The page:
Manager Research

Researching Equity Managers and Mutual Funds: The JPH Advisory Approach

By and large, both investors and fund professionals rely heavily on past performance in their fund selection process. The problem is that past performance is of little use in identifying funds or managers who will deliver superior future performance relative to their peer group. Numerous studies have failed to unearth a significant positive correlation between past relative performance and future relative performance. The only correlation found has been the consistency of managers with very bad returns to continue to be bad. These results are true even if looking at performance of managers within their respective peer groups. So why do investors insist on basing important decisions on data that does not increase their chances for success? There are several reasons:

  1. Many investors either do not realize that track records lack predictive value or simply don’t want to believe it.
  2. The industry, including fund companies, mutual fund rating agencies (with their ranking systems based on past performance), the financial media and many advisors all tout past performance, and in doing so, support that fantasy that it can be used as the basis for making successful investment decisions.
  3. Investors don’t know what else to look for. Numbers are easy to get and easy to understand. Research that goes beyond numbers is a labor-intensive process that is time consuming, demands experience and knowledge of what to look for, and requires access to fund management firms that most investors and advisors don’t have.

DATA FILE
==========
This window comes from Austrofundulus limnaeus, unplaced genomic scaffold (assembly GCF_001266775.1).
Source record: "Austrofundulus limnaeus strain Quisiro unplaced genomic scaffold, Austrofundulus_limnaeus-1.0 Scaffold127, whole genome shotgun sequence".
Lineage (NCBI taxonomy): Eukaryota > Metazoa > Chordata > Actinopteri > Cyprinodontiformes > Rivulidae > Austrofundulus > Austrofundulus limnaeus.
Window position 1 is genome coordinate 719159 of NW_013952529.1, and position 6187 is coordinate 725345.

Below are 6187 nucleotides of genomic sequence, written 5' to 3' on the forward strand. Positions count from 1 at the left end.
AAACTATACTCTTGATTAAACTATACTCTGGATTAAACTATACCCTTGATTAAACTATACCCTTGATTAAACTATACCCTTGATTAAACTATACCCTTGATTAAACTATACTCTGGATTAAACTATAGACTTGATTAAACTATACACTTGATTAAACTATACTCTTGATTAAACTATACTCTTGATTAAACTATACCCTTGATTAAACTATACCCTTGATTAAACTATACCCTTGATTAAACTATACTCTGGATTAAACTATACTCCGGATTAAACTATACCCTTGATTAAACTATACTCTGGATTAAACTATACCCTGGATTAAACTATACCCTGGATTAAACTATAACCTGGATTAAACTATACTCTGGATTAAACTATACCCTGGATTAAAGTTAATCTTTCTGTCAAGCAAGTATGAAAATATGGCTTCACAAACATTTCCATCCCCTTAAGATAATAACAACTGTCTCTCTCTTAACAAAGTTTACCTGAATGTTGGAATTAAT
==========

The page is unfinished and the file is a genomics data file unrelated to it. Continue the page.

All of this begs the question, “Why aren’t track records predictive?” Shouldn’t we expect some subset of the best performing managers to be among the most skilled and therefore, as a group, shouldn’t funds with better historical records continue to outperform? Our experience evaluating active managers leaves us less than surprised by the inability of winners to consistently repeat. There are a variety of reasons why maintaining a competitive edge is difficult:

  • Success leads to asset growth and that may lead to declining flexibility, especially for smaller cap managers. Even larger-cap oriented managers occasionally buy stocks of middle and smaller sized companies if they are extremely compelling. Asset growth may reduce the stock pickers flexibility and result in a smaller universe of investable stocks.